We measured plasma nitrite, the biochemical marker of endothelial nitric oxide (•NO) synthesis, before and after hyperoxia, in order to test the hypothesis that hyperoxia-induced vasoconstriction is a consequence of reduced bioavailability of •NO due to elevated oxidative stress.
Ten healthy males breathed 100% normobaric O2 for 30 min between the 15th and 45th min of the 1 h study protocol. Plasma nitrite and malondialdehyde (MDA), arterial stiffness (indicated by augmentation index, AIx) and arterial oxygen (PtcO2) pressure were measured in the 1st, 15th, 45th and 60th minute of the study.
Breathing of normobaric 100% oxygen during 30 min caused an increase of PtcO2 (from 75 ± 2 to 412 ± 25 mm Hg), AIx (from −63 ± 4 to −51 ± 3%) and MDA (from 152 ± 13 to 218 ± 15 nmol/L) and a decrease in plasma nitrite (from 918 ± 58 to 773 ± 55 nmol/L). During the 15-min recovery phase the plasma nitrite, AIx and MDA values remained altered.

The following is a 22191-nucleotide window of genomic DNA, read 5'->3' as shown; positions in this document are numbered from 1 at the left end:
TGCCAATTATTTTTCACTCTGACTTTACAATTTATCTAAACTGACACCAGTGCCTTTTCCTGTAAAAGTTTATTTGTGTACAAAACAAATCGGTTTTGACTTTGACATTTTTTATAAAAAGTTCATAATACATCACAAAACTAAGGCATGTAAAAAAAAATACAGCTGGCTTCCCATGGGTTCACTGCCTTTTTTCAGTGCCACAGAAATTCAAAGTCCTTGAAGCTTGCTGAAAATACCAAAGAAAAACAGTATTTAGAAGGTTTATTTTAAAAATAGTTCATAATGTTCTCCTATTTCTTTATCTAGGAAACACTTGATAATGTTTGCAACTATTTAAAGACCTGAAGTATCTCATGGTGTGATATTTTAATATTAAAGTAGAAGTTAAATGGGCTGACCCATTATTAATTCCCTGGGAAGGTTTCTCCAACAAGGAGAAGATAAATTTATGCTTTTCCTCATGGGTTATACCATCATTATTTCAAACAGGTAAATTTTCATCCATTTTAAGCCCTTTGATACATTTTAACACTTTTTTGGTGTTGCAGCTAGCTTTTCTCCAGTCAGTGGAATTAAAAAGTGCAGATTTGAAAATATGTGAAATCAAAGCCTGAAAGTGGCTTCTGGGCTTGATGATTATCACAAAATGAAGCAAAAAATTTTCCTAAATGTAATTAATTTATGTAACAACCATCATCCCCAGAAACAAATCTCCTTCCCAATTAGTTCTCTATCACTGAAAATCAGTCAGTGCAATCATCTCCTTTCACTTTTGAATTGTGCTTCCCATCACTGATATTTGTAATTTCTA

This study suggests that the underlying mechanism of hyperoxia-induced vasoconstriction may result from reduced •NO bioavailability due to elevated and sustained oxidative stress.